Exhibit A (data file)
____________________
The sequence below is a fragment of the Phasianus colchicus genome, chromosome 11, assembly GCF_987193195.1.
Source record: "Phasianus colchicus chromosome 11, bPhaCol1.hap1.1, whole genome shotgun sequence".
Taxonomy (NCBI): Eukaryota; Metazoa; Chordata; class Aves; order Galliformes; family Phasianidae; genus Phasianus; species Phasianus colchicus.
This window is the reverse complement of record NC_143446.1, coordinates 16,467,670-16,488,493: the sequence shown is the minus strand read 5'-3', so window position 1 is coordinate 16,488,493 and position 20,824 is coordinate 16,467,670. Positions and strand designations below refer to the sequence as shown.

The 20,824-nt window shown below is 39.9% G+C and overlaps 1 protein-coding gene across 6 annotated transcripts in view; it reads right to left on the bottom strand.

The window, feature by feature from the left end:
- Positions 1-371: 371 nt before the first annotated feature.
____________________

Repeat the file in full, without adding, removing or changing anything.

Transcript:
The sequence below is a fragment of the Phasianus colchicus genome, chromosome 11, assembly GCF_987193195.1.
Source record: "Phasianus colchicus chromosome 11, bPhaCol1.hap1.1, whole genome shotgun sequence".
Taxonomy (NCBI): Eukaryota; Metazoa; Chordata; class Aves; order Galliformes; family Phasianidae; genus Phasianus; species Phasianus colchicus.
This window is the reverse complement of record NC_143446.1, coordinates 16,467,670-16,488,493: the sequence shown is the minus strand read 5'-3', so window position 1 is coordinate 16,488,493 and position 20,824 is coordinate 16,467,670. Positions and strand designations below refer to the sequence as shown.

The 20,824-nt window shown below is 39.9% G+C and overlaps 1 protein-coding gene across 6 annotated transcripts in view; it reads right to left on the bottom strand.

The window, feature by feature from the left end:
- Positions 1-371: 371 nt before the first annotated feature.